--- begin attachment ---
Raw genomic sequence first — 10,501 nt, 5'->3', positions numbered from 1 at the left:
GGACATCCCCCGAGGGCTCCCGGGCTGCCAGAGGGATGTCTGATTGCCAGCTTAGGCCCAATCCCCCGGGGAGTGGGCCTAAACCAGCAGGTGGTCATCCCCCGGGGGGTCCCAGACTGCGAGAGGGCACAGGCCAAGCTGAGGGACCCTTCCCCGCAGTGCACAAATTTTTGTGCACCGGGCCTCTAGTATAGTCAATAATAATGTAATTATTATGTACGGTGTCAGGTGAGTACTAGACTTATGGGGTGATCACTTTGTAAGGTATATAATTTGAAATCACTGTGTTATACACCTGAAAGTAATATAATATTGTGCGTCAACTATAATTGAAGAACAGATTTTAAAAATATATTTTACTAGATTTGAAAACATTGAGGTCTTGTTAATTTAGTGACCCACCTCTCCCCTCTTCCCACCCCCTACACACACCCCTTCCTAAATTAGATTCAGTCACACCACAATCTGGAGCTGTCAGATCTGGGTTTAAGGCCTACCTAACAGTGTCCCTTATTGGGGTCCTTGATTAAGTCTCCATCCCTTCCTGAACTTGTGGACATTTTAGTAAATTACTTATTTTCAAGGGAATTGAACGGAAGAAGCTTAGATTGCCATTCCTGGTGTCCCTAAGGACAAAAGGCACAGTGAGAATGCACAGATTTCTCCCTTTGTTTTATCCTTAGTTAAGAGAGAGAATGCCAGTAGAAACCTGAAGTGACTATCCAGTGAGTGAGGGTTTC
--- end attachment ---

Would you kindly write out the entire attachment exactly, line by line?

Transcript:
Raw genomic sequence first — 10,501 nt, 5'->3', positions numbered from 1 at the left:
GGACATCCCCCGAGGGCTCCCGGGCTGCCAGAGGGATGTCTGATTGCCAGCTTAGGCCCAATCCCCCGGGGAGTGGGCCTAAACCAGCAGGTGGTCATCCCCCGGGGGGTCCCAGACTGCGAGAGGGCACAGGCCAAGCTGAGGGACCCTTCCCCGCAGTGCACAAATTTTTGTGCACCGGGCCTCTAGTATAGTCAATAATAATGTAATTATTATGTACGGTGTCAGGTGAGTACTAGACTTATGGGGTGATCACTTTGTAAGGTATATAATTTGAAATCACTGTGTTATACACCTGAAAGTAATATAATATTGTGCGTCAACTATAATTGAAGAACAGATTTTAAAAATATATTTTACTAGATTTGAAAACATTGAGGTCTTGTTAATTTAGTGACCCACCTCTCCCCTCTTCCCACCCCCTACACACACCCCTTCCTAAATTAGATTCAGTCACACCACAATCTGGAGCTGTCAGATCTGGGTTTAAGGCCTACCTAACAGTGTCCCTTATTGGGGTCCTTGATTAAGTCTCCATCCCTTCCTGAACTTGTGGACATTTTAGTAAATTACTTATTTTCAAGGGAATTGAACGGAAGAAGCTTAGATTGCCATTCCTGGTGTCCCTAAGGACAAAAGGCACAGTGAGAATGCACAGATTTCTCCCTTTGTTTTATCCTTAGTTAAGAGAGAGAATGCCAGTAGAAACCTGAAGTGACTATCCAGTGAGTGAGGGTTTC